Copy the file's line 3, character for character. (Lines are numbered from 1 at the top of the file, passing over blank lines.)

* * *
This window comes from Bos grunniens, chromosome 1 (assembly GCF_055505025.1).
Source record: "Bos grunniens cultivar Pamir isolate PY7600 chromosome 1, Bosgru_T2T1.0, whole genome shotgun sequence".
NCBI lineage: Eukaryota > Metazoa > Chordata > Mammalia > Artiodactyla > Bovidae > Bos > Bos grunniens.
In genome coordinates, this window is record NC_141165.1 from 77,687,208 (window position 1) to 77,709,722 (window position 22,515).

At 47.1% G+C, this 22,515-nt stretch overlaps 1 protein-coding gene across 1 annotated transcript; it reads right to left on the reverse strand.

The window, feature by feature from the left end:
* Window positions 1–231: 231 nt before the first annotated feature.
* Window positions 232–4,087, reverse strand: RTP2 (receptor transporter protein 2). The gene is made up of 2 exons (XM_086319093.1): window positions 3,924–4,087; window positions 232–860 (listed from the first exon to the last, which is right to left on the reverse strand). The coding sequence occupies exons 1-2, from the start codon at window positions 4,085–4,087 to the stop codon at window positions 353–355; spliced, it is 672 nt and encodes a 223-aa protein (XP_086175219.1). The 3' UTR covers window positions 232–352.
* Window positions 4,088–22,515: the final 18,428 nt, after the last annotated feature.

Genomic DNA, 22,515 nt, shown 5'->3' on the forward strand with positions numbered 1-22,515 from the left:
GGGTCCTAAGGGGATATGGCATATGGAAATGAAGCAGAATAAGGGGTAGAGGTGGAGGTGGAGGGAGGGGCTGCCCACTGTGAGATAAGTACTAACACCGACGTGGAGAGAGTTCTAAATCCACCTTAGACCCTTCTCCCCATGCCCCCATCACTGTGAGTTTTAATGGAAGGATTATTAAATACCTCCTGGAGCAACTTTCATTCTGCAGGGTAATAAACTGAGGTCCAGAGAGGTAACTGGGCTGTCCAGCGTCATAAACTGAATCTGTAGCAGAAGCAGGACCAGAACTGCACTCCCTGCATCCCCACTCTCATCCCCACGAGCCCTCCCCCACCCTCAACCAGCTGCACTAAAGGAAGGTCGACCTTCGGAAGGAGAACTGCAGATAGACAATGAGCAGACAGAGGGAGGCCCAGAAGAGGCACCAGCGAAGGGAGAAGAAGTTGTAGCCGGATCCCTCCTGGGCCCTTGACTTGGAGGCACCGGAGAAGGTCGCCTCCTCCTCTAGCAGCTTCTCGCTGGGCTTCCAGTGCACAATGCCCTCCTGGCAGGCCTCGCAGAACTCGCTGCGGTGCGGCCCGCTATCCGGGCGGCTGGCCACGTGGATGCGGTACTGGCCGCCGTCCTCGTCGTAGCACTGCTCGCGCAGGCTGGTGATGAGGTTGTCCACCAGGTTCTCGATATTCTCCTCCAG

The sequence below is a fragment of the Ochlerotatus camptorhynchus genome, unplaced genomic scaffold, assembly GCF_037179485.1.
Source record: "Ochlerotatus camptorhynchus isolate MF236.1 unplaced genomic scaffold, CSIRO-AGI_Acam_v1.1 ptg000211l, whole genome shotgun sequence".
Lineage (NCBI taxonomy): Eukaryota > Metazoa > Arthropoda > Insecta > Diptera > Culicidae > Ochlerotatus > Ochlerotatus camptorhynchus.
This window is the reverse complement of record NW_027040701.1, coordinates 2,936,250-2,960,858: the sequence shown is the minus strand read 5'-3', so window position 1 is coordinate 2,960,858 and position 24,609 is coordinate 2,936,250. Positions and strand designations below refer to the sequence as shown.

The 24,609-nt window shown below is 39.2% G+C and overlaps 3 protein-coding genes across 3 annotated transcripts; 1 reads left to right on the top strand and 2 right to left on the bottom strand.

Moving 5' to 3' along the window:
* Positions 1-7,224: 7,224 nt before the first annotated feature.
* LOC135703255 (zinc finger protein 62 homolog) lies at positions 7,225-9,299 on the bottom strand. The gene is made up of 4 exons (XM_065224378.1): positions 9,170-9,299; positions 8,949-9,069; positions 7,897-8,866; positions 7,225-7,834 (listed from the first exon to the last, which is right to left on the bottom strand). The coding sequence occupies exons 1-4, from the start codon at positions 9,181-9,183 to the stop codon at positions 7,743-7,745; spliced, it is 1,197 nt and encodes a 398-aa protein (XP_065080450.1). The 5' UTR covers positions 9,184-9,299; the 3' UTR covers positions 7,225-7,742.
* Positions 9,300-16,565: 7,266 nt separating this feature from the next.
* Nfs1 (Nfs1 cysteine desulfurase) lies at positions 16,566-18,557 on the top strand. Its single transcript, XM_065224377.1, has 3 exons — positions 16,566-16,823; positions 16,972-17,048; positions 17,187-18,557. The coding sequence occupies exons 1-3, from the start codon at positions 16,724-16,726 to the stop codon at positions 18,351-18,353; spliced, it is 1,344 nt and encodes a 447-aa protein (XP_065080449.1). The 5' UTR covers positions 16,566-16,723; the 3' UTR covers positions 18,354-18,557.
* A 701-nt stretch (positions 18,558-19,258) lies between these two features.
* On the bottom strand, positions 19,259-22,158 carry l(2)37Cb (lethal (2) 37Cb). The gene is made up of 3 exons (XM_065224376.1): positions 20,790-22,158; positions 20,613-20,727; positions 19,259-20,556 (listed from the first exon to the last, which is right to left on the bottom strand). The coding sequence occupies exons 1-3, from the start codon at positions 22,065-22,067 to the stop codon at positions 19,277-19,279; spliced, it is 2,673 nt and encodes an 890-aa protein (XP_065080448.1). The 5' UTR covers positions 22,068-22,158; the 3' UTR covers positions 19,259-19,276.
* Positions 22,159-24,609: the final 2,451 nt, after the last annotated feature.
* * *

NCBI lineage: Eukaryota > Metazoa > Chordata > Mammalia > Artiodactyla > Bovidae > Bos > Bos grunniens.